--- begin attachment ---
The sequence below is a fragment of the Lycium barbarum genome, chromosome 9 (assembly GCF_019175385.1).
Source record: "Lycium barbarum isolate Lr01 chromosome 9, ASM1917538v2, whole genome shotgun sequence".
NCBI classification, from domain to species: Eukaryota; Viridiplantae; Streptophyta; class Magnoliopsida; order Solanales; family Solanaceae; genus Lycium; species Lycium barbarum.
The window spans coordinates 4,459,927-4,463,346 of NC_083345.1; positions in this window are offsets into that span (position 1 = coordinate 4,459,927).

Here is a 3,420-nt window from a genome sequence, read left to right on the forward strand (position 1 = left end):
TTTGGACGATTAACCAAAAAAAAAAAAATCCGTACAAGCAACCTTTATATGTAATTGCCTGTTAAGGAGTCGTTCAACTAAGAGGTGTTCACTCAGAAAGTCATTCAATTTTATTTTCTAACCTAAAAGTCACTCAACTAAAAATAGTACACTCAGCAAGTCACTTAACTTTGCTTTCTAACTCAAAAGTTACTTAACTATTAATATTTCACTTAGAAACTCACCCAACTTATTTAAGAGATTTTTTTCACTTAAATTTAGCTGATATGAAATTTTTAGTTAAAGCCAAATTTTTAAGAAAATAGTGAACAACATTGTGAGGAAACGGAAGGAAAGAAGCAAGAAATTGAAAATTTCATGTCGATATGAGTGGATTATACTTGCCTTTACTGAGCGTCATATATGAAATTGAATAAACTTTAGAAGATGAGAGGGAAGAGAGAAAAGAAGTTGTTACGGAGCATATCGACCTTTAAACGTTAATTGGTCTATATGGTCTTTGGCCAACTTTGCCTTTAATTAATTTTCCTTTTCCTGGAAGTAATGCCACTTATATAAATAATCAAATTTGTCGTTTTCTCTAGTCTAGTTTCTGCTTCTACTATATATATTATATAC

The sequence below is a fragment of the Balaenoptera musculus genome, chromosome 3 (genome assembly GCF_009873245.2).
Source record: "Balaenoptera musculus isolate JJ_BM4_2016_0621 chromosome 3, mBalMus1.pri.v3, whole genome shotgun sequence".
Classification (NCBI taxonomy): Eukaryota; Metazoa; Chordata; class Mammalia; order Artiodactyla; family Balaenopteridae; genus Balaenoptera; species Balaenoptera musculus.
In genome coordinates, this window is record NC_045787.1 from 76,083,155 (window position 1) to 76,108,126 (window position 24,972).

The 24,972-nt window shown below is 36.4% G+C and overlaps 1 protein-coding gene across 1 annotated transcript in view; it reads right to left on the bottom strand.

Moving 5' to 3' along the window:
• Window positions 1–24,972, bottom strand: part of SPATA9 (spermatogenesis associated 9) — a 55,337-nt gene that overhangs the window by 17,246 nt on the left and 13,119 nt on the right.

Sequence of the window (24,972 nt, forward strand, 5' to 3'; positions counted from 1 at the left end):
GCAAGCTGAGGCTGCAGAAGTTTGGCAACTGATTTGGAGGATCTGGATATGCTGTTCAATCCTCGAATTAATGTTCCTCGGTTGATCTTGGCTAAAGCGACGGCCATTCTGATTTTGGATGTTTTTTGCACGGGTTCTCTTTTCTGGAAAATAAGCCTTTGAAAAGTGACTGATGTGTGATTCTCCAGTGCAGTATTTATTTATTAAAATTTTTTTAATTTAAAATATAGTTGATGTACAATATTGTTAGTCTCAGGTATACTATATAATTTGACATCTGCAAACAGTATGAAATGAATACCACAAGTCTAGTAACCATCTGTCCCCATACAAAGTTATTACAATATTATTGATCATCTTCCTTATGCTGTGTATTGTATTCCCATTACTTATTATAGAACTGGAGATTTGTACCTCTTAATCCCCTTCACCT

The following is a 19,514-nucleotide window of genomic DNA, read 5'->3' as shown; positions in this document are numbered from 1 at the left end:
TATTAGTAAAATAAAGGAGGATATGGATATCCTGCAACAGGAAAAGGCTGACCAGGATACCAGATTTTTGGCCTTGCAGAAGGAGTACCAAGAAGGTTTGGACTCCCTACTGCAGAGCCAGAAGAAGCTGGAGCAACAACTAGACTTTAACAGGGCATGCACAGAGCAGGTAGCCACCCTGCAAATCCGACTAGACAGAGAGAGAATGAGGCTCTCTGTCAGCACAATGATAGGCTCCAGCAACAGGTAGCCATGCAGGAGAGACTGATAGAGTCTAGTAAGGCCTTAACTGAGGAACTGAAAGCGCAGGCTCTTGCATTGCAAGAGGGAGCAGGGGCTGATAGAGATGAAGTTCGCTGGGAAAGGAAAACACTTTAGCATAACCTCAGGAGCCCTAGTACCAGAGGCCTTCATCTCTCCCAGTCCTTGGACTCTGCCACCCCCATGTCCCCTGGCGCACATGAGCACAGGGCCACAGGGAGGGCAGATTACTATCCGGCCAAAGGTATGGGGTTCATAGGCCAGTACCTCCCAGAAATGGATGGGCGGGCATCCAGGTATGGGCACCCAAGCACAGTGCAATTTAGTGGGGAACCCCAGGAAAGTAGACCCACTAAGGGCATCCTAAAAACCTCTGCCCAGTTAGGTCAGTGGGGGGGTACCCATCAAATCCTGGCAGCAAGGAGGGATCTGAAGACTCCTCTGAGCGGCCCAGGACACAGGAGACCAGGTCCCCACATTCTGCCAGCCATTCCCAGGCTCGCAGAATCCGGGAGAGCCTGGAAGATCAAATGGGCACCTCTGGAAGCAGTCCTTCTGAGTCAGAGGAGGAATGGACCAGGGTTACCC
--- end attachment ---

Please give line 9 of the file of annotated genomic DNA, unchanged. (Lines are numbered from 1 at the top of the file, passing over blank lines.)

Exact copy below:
Classification (NCBI taxonomy): Eukaryota; Metazoa; Chordata; class Mammalia; order Artiodactyla; family Balaenopteridae; genus Balaenoptera; species Balaenoptera musculus.